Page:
KTUU-TV has vanished from GCI cable boxes, but fans of Anchorage’s NBC affiliate can still watch their nightly news courtesy of a vestige of Alaska’s telecommunications past.
Each night, the Alaska Rural Communications Service broadcasts KTUU’s news show — and all you need is an antenna.
“It’s not a complete solution,” cautions Mike Wall, general manager of Kodiak Public Broadcasting, but for those in Kodiak without satellite TV, it may be the best solution.
ARCS was created in the early 1980s as RATNET, or the Rural Alaska Television Network. At that time, television signals in Alaska were few and far between. Cable TV was a dream, and satellite TV was exorbitantly expensive.
To meet the entertainment and news needs of rural Alaskans, the state created a network of low-powered broadcast transmitters and satellite uplinks.
More than 180 communities across the state have a satellite dish linked to a low-power TV transmitter. The dish collects a stream of programming beamed from Anchorage, and the TV transmitter spreads the signal to nearby homes.
Alaska Public Broadcasting Inc. operates the system on behalf of the state.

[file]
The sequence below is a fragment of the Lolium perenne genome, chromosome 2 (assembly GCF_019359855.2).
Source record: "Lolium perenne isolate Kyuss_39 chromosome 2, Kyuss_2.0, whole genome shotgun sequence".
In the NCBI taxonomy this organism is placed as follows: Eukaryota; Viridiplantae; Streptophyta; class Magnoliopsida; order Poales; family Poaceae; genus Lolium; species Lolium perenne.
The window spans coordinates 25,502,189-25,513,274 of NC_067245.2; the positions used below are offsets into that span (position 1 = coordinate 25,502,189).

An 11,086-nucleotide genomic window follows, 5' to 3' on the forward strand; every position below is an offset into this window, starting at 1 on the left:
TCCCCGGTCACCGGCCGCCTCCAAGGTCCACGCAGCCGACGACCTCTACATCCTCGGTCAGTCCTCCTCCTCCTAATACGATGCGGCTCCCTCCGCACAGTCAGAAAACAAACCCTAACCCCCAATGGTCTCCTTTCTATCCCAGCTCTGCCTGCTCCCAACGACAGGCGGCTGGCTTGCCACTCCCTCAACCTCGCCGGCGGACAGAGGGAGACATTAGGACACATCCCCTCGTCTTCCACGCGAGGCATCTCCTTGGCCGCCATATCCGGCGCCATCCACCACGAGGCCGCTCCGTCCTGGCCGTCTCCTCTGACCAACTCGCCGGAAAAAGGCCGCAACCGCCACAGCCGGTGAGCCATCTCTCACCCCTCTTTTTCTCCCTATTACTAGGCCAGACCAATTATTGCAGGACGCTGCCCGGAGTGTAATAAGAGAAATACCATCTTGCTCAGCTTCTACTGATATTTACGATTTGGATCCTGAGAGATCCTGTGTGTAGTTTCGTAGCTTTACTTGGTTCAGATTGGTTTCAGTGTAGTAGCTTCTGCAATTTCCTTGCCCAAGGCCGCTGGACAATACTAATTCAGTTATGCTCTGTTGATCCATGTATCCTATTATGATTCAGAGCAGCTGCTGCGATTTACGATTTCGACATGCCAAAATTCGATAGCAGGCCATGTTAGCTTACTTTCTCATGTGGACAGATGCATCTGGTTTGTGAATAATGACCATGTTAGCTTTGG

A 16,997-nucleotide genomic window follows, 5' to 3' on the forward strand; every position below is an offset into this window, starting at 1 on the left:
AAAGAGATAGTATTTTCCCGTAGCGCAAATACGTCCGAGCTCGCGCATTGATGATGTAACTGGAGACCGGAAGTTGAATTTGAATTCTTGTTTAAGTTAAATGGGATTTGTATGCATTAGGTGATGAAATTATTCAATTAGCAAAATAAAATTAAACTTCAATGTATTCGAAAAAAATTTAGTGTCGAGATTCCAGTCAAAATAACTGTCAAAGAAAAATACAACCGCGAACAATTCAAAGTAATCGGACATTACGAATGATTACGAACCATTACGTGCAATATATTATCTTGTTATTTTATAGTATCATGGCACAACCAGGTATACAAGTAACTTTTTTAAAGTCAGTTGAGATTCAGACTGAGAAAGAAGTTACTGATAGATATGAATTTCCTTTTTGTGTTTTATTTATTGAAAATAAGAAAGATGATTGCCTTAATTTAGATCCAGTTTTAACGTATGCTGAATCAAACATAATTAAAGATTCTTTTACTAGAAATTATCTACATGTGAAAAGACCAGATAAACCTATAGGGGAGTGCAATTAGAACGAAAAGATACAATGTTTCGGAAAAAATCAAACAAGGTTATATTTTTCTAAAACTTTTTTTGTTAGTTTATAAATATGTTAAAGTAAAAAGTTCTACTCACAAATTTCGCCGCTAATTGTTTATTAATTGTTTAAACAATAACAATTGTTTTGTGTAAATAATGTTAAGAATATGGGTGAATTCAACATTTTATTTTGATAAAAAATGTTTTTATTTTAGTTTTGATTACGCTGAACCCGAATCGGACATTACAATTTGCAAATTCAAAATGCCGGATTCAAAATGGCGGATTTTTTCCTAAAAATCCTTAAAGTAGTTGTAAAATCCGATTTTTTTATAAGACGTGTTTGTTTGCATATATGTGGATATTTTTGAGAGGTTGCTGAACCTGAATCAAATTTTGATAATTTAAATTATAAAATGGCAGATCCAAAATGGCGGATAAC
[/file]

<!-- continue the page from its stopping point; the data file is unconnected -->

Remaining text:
“In most of the communities, it’s the only source they have,” said ARCS administrative manager Kim Pigg.
ARCS is intended for Bush communities without cheap alternatives, but it can be picked up with an antenna in Kodiak, where the equipment is monitored by Kodiak Public Broadcasting.
Tune in to the Kodiak station (the exact channel will vary, depending on whether you’re in the Flats or in town), and you’ll see a stream of programming scraped from public television, NBC, CBS and FOX.
The networks’ shows are intermixed: “The Price is Right” follows “Sesame Street,” and “Sleepy Hollow” precedes “The Blacklist.”
Not every popular show is included — while CBS’ Sunday football games are shown, NBC’s Sunday Night Football game is not. ABC, present in the early years of ARCS, no longer appears.
ARCS isn’t about to replace GCI or satellite TV, but it may work as a backup until GCI and KTUU resolve the contractual dispute that has eliminated NBC from GCI’s signal.
ARCS’ backup status may not last forever, however. The Federal Communications Commission has ruled that low-power TV transmitters (including ARCS) must switch to digital broadcasts by 2015. Unless ARCS can make the switch in time, this relic of pre-Internet communication will finally go dark.
Contact Mirror editor James Brooks at email@example.com.